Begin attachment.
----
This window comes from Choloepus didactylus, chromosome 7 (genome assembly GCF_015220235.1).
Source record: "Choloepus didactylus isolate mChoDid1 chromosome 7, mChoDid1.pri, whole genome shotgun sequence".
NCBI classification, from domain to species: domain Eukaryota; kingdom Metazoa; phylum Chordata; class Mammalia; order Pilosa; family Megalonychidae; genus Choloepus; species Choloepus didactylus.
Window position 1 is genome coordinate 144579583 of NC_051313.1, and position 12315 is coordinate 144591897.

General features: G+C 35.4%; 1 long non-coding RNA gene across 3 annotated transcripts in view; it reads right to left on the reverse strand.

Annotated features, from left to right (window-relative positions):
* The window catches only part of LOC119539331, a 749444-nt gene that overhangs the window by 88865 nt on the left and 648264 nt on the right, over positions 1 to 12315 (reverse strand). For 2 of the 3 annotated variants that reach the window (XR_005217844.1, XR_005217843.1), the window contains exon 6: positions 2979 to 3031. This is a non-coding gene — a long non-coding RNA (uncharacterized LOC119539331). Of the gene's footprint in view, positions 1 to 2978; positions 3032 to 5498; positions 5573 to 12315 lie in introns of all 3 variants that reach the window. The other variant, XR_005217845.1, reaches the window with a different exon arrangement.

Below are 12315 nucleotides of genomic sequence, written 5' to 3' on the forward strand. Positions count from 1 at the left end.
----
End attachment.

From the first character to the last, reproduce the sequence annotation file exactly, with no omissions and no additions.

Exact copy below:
This window comes from Choloepus didactylus, chromosome 7 (genome assembly GCF_015220235.1).
Source record: "Choloepus didactylus isolate mChoDid1 chromosome 7, mChoDid1.pri, whole genome shotgun sequence".
NCBI classification, from domain to species: domain Eukaryota; kingdom Metazoa; phylum Chordata; class Mammalia; order Pilosa; family Megalonychidae; genus Choloepus; species Choloepus didactylus.
Window position 1 is genome coordinate 144579583 of NC_051313.1, and position 12315 is coordinate 144591897.

General features: G+C 35.4%; 1 long non-coding RNA gene across 3 annotated transcripts in view; it reads right to left on the reverse strand.

Annotated features, from left to right (window-relative positions):
* The window catches only part of LOC119539331, a 749444-nt gene that overhangs the window by 88865 nt on the left and 648264 nt on the right, over positions 1 to 12315 (reverse strand). For 2 of the 3 annotated variants that reach the window (XR_005217844.1, XR_005217843.1), the window contains exon 6: positions 2979 to 3031. This is a non-coding gene — a long non-coding RNA (uncharacterized LOC119539331). Of the gene's footprint in view, positions 1 to 2978; positions 3032 to 5498; positions 5573 to 12315 lie in introns of all 3 variants that reach the window. The other variant, XR_005217845.1, reaches the window with a different exon arrangement.

Below are 12315 nucleotides of genomic sequence, written 5' to 3' on the forward strand. Positions count from 1 at the left end.